As Chiri noted -- the main problem has been getting the money on the ground... which is a problem all over the developing world.
I second Lait Agro Go which makes a great yogurt and should get more and more aid.. Also Fonkose which has done an incredible job of getting micro finance loans out to the poorest women.. including lots of training.. Also ORE which is an intensive farming operation in the south.
Note that one of the best aid operations has been the Mango export.. USAID put in a center for clearing the USDA requirements in Haiti and Haiti then became the worlds largest exporter of organic mangos.
The entire aid industry is a challenge since it requires people who themselves do not know private enterprise to teach others to engage in it---- many times what they do is teach them to write good grant proposals... ie make them more efficient beggars.
Digicell, the Irish phone company, was a miracle in Haiti.. getting the entire country onto cell phones within a couple of years. But the issue remains that many places do not have any electric grid to charge the phones. I have seen one guy with a small solar panel which charges 10 phones at a time.. great!
As for the land issue.. the laws of Haiti prevent foreigners from owning more than one piece of land. So you can have either a home or a business property but not both. Also, it is hard, as it is here, to locate all the heirs who may have claim to the land since under French law you cannot disinherit your children. Haiti has always suffered from the fact that Petion rewarded his soldiers with small tracts of land so that the majority of the land holdings are in small plots... subsitence agriculture. Add to that the fact that there is a real prejudice against being a peasant, working the land, and the dream of most families is to have their children educated to the level of professionals. Remember that 70% of Haiti is still rural... Now it will be even higher.
Also, the Haitian diaspora loses its rights to citizenship if they take citizenship in another country... so the brain drain has been severe and absolute. There was hope that the Constitutional change on this would go through soon... has to have a first passage with one congress. then a second, then goes into effect. Hopes for that have been dashed now even though they passed the first amendment.
It is very difficult to legally start a business there... requiring almost a year to get the proper papers in place.
I do not hold out much hope that the "aid" agencies will "develop" Haiti.. since they have very little experience in doing that successfully anywhere. For the most part, they will be able to keep the people alive.
For USAID, for instance, the main requirement for a successful project is that the money is accounted for correctly... NOT that there were any results on the ground!! Gonaives, for instance, is still under mud... two years after the storms.
But what the big aid organizations may be able to do is help get the roads built, help get schools and hospitals built, and help the small community organizations to take more charge of their own destiny. One issue has always been that there was never enough money... and projects were always geared to showing results and getting finished in two to four years.. which may not be the case now.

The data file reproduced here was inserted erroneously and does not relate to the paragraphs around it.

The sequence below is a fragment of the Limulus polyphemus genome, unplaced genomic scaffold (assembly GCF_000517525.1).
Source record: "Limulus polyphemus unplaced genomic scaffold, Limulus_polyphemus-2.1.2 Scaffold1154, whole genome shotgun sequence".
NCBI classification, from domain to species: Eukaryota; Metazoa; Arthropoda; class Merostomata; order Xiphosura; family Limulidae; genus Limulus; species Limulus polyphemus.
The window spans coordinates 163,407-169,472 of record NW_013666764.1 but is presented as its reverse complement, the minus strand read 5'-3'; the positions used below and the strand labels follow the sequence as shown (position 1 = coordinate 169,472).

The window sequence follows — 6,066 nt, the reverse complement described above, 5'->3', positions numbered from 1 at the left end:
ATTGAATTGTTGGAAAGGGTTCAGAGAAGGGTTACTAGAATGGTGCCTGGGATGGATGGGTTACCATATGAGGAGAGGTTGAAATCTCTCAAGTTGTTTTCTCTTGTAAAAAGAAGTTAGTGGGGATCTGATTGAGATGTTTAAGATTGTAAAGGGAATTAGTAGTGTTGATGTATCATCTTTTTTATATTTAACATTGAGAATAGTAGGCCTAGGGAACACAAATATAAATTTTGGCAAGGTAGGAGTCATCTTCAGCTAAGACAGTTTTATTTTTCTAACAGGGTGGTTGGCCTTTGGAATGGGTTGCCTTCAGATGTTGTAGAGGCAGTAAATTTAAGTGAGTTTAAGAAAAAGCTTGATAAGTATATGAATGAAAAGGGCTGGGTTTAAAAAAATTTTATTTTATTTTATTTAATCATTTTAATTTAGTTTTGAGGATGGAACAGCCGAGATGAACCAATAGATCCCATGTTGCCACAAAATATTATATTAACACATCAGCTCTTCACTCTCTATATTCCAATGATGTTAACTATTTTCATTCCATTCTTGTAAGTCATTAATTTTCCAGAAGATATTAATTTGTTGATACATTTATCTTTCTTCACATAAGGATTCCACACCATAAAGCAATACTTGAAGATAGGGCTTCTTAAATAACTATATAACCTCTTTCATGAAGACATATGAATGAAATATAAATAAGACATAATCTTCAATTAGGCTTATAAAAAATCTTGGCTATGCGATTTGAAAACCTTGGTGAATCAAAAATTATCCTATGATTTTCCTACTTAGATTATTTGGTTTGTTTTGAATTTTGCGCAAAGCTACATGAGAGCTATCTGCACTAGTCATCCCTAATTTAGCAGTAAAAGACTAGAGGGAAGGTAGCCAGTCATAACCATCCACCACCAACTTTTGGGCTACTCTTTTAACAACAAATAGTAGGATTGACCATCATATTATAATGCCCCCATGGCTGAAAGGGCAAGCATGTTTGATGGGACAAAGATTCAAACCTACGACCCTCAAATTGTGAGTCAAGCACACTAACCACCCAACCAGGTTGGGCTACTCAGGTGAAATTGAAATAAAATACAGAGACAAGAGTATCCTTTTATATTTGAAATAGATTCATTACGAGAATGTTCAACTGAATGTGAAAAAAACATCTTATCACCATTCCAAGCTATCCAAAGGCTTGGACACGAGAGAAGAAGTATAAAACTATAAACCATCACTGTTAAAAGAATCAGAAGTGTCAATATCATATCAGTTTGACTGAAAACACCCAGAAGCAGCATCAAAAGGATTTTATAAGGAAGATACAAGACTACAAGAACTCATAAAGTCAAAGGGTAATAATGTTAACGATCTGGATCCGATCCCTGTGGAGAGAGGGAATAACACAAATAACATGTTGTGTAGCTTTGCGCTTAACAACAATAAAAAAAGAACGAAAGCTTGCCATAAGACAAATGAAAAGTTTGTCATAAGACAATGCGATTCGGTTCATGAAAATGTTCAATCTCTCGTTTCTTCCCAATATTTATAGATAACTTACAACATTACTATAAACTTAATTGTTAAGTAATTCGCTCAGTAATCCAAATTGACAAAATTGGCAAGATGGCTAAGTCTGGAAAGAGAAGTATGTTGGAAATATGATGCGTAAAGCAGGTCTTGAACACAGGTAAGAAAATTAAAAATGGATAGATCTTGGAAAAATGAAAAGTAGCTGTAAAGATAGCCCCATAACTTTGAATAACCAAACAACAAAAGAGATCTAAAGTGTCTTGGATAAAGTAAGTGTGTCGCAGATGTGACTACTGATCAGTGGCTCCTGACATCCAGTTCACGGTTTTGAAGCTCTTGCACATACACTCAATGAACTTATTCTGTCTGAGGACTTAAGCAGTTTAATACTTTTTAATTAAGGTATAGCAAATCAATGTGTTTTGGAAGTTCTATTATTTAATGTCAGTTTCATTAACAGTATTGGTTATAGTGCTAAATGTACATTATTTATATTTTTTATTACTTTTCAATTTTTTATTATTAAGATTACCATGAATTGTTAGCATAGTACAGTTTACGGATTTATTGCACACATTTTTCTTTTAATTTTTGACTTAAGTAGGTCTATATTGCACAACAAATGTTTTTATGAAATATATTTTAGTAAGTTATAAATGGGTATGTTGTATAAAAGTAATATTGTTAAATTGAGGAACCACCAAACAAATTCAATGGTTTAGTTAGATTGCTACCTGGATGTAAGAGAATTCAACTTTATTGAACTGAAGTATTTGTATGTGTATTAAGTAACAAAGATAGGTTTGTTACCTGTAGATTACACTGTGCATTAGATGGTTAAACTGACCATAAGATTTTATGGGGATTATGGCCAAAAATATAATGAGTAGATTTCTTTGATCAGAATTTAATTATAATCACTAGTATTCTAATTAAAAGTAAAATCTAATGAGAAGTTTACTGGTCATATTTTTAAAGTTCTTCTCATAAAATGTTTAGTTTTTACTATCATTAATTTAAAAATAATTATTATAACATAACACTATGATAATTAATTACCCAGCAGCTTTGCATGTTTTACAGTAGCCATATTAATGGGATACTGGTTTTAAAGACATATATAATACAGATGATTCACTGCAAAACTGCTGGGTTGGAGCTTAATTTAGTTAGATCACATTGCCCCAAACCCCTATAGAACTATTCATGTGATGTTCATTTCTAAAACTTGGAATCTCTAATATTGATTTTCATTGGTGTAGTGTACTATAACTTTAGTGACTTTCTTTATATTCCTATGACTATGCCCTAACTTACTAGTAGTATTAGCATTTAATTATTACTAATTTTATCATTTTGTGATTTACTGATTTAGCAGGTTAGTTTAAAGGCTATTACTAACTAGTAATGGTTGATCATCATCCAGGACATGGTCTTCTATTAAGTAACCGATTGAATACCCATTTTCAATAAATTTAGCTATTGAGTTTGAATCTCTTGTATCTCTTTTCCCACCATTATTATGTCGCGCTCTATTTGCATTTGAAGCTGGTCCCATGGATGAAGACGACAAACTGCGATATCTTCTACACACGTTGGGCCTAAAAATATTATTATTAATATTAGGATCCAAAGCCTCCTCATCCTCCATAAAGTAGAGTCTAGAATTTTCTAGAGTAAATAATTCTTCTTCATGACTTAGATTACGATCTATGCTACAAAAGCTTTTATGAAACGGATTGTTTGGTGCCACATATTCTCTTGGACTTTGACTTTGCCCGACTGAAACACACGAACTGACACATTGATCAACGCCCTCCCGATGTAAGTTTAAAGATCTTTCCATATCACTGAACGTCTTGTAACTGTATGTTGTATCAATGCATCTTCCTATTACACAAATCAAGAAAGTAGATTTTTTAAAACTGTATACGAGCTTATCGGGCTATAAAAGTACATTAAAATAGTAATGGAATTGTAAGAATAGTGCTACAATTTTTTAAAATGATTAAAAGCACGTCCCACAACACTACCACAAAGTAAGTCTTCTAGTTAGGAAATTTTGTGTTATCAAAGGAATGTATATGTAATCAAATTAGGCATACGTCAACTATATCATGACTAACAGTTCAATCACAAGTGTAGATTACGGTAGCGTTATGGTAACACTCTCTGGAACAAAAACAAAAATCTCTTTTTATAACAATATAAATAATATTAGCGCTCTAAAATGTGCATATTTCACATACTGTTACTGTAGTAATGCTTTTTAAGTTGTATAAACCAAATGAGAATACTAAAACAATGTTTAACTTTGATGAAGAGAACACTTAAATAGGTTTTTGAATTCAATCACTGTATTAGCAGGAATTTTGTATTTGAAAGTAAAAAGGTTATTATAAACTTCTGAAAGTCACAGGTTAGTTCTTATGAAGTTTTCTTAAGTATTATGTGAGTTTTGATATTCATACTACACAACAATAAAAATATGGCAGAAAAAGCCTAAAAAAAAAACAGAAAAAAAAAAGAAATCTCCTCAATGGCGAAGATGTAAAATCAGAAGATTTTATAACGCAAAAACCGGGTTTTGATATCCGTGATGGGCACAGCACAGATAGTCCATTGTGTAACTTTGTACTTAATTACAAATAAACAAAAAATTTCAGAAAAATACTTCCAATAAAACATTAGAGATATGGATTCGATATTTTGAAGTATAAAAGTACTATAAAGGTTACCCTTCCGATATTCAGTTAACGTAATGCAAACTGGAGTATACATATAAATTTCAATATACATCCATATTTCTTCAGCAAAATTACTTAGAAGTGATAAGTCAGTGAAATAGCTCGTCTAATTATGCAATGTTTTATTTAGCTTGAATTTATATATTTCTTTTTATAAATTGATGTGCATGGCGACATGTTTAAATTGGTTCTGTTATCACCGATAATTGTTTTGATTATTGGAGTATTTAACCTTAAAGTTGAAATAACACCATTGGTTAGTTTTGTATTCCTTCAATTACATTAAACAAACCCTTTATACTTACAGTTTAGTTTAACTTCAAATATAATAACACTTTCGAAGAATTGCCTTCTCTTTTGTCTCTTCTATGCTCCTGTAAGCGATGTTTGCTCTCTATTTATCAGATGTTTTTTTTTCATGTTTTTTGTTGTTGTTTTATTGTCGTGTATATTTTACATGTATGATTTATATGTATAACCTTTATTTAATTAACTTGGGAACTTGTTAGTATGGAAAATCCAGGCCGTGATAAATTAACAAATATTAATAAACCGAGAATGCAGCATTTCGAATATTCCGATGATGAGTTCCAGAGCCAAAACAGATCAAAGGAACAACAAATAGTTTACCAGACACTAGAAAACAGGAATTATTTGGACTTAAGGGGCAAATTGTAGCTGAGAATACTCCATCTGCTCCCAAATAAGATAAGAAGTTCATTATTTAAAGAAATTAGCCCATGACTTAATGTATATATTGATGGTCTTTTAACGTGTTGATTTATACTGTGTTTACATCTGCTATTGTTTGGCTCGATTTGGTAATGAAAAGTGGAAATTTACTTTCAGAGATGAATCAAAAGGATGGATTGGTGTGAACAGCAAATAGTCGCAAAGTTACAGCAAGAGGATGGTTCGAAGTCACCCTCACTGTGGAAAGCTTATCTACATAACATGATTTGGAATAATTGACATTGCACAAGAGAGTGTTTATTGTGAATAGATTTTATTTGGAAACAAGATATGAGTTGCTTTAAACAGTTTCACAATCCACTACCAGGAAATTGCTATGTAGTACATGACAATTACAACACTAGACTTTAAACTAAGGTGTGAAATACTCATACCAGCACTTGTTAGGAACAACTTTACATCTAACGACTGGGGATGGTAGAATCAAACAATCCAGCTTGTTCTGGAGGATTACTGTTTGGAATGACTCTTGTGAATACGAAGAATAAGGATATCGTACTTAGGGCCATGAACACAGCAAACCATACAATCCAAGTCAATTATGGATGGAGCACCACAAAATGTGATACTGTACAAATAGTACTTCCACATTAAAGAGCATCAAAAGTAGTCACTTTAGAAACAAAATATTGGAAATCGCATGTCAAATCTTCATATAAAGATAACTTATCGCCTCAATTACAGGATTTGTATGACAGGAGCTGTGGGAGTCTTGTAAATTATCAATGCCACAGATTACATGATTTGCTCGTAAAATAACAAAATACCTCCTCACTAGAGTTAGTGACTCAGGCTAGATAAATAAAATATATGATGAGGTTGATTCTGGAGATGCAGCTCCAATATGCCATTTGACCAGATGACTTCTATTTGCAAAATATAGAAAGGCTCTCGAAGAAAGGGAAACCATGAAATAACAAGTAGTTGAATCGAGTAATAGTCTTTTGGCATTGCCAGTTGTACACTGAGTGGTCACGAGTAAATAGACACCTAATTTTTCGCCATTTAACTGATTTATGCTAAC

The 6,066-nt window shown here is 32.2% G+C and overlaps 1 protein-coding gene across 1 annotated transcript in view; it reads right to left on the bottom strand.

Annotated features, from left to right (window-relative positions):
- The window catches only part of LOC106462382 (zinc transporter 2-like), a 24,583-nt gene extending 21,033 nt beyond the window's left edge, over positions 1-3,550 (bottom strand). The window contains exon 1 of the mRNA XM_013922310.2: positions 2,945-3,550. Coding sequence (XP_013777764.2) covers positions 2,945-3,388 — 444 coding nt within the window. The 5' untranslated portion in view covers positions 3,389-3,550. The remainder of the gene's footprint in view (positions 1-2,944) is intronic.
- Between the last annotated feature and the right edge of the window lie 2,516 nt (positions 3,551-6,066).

For instance, there are over 1500 Haitians who are studying medicine here in the DR. They cannot return to Haiti to practice since the Haitian doctors insist that in order to be licensed there, they must complete their internship there and there are not enough hospitals to even accommodate the doctors who graduate from the Haitian university. So building hospitals and helping the State pay the doctors will be a big help.
Add to all of this is the historic corruption of the Haitian state... ranked among the top five most corrupt states in the world. The last Prime Minister, Michele Pierre Louis, was accused of stealing 197 million dollars for the restoration of Gonaives.. in response, she, known by the international community as a woman of great integrity, said that she would open the State books to scrutiny. Within a week, she was removed from office.
What we are seeing now is ALL the international aid agency grabbing for funds, jostling for position, ramping up their operations... Not that immediate food aid is not needed... ditto medical care etc... but in the long run, if Haiti is going to develop, it is going to have to come from the Haitian people. It is a positive thing that so many people--- now an estimated 400,000-- are leaving PaP.. which was a barely habitable city before the quake... and returning to the provinces. Certainly there are going to be camps,,, refugee camps... for a long time to come.. But those who are going out, are returning to their ancestral homes... not to just anywhere... And perhaps... with education which may be available in the camps, new community organizations will arise.
I do not know. It is in my nature to be optimistic and look for the silver lining. It is very hard to do right now, given the devastation.